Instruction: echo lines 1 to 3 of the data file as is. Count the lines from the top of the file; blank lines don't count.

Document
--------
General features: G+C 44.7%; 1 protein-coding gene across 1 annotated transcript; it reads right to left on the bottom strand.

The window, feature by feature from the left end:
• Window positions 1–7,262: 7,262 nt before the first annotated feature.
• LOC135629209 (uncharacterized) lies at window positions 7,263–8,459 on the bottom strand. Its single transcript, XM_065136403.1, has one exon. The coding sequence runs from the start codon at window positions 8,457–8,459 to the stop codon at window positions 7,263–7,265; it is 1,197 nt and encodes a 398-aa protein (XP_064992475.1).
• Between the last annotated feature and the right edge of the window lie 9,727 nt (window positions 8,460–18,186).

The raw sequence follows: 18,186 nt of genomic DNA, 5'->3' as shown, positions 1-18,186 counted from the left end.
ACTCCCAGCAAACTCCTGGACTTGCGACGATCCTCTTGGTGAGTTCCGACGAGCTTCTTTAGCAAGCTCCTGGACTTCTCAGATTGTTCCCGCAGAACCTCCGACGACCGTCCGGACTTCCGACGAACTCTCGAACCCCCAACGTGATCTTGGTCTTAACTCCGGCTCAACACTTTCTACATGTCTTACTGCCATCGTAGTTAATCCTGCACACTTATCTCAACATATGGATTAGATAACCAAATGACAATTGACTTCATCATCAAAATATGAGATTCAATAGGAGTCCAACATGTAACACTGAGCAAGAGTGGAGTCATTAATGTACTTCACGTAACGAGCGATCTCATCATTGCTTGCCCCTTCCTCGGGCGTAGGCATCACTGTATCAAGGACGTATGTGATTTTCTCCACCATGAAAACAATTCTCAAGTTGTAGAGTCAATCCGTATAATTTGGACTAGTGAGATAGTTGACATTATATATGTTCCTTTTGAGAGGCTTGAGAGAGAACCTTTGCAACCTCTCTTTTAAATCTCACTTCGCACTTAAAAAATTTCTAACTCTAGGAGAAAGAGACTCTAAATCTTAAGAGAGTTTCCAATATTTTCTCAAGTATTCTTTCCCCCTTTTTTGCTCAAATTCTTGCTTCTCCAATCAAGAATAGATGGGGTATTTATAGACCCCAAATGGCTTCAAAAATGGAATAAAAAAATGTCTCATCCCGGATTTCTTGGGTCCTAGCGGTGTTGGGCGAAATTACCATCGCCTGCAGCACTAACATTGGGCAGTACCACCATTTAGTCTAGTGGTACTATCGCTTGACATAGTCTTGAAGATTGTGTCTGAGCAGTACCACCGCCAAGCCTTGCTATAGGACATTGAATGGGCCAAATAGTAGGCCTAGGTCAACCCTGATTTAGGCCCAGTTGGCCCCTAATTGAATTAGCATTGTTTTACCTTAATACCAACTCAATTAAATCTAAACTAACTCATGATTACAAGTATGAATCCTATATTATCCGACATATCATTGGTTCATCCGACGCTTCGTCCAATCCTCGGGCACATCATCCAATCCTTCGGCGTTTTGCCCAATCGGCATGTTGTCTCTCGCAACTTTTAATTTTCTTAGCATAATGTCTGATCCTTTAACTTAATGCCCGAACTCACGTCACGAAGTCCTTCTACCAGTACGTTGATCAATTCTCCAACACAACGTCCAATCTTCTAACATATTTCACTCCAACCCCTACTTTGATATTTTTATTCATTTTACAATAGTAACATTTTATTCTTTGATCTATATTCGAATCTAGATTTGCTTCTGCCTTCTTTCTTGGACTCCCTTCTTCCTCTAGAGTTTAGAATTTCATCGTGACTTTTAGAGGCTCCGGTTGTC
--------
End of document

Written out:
General features: G+C 44.7%; 1 protein-coding gene across 1 annotated transcript; it reads right to left on the bottom strand.

The window, feature by feature from the left end:
• Window positions 1–7,262: 7,262 nt before the first annotated feature.